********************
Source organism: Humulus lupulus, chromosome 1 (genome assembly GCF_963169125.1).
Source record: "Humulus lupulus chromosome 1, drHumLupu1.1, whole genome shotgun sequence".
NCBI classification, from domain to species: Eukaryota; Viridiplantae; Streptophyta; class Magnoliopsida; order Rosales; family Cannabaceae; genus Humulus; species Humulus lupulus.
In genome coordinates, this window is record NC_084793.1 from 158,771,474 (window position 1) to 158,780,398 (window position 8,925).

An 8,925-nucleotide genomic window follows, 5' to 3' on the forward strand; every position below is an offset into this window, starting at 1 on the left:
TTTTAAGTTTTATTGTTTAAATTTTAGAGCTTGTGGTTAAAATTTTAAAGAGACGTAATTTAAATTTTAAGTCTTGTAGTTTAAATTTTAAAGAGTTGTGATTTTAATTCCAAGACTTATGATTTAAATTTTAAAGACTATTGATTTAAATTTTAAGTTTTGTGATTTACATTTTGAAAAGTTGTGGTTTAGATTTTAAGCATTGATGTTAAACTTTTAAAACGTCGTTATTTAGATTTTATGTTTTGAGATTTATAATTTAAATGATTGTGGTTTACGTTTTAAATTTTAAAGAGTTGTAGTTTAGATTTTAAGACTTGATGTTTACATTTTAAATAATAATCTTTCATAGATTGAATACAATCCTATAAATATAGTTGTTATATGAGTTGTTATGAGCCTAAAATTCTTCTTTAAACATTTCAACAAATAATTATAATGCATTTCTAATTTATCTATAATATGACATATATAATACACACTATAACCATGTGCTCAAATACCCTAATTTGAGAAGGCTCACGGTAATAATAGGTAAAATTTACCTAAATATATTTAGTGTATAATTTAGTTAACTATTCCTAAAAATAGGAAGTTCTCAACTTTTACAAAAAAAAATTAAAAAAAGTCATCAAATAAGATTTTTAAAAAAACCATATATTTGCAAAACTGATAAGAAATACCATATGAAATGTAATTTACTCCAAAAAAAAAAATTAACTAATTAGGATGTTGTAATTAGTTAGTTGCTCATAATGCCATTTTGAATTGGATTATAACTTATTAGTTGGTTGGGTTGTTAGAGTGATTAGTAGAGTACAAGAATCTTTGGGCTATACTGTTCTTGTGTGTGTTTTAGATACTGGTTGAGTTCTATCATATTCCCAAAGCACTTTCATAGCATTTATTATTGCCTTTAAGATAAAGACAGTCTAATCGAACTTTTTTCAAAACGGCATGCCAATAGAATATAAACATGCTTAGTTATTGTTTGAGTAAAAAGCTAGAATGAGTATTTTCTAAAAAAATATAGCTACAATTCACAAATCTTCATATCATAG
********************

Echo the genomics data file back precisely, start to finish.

Source organism: Humulus lupulus, chromosome 1 (genome assembly GCF_963169125.1).
Source record: "Humulus lupulus chromosome 1, drHumLupu1.1, whole genome shotgun sequence".
NCBI classification, from domain to species: Eukaryota; Viridiplantae; Streptophyta; class Magnoliopsida; order Rosales; family Cannabaceae; genus Humulus; species Humulus lupulus.
In genome coordinates, this window is record NC_084793.1 from 158,771,474 (window position 1) to 158,780,398 (window position 8,925).

An 8,925-nucleotide genomic window follows, 5' to 3' on the forward strand; every position below is an offset into this window, starting at 1 on the left:
TTTTAAGTTTTATTGTTTAAATTTTAGAGCTTGTGGTTAAAATTTTAAAGAGACGTAATTTAAATTTTAAGTCTTGTAGTTTAAATTTTAAAGAGTTGTGATTTTAATTCCAAGACTTATGATTTAAATTTTAAAGACTATTGATTTAAATTTTAAGTTTTGTGATTTACATTTTGAAAAGTTGTGGTTTAGATTTTAAGCATTGATGTTAAACTTTTAAAACGTCGTTATTTAGATTTTATGTTTTGAGATTTATAATTTAAATGATTGTGGTTTACGTTTTAAATTTTAAAGAGTTGTAGTTTAGATTTTAAGACTTGATGTTTACATTTTAAATAATAATCTTTCATAGATTGAATACAATCCTATAAATATAGTTGTTATATGAGTTGTTATGAGCCTAAAATTCTTCTTTAAACATTTCAACAAATAATTATAATGCATTTCTAATTTATCTATAATATGACATATATAATACACACTATAACCATGTGCTCAAATACCCTAATTTGAGAAGGCTCACGGTAATAATAGGTAAAATTTACCTAAATATATTTAGTGTATAATTTAGTTAACTATTCCTAAAAATAGGAAGTTCTCAACTTTTACAAAAAAAAATTAAAAAAAGTCATCAAATAAGATTTTTAAAAAAACCATATATTTGCAAAACTGATAAGAAATACCATATGAAATGTAATTTACTCCAAAAAAAAAAATTAACTAATTAGGATGTTGTAATTAGTTAGTTGCTCATAATGCCATTTTGAATTGGATTATAACTTATTAGTTGGTTGGGTTGTTAGAGTGATTAGTAGAGTACAAGAATCTTTGGGCTATACTGTTCTTGTGTGTGTTTTAGATACTGGTTGAGTTCTATCATATTCCCAAAGCACTTTCATAGCATTTATTATTGCCTTTAAGATAAAGACAGTCTAATCGAACTTTTTTCAAAACGGCATGCCAATAGAATATAAACATGCTTAGTTATTGTTTGAGTAAAAAGCTAGAATGAGTATTTTCTAAAAAAATATAGCTACAATTCACAAATCTTCATATCATAG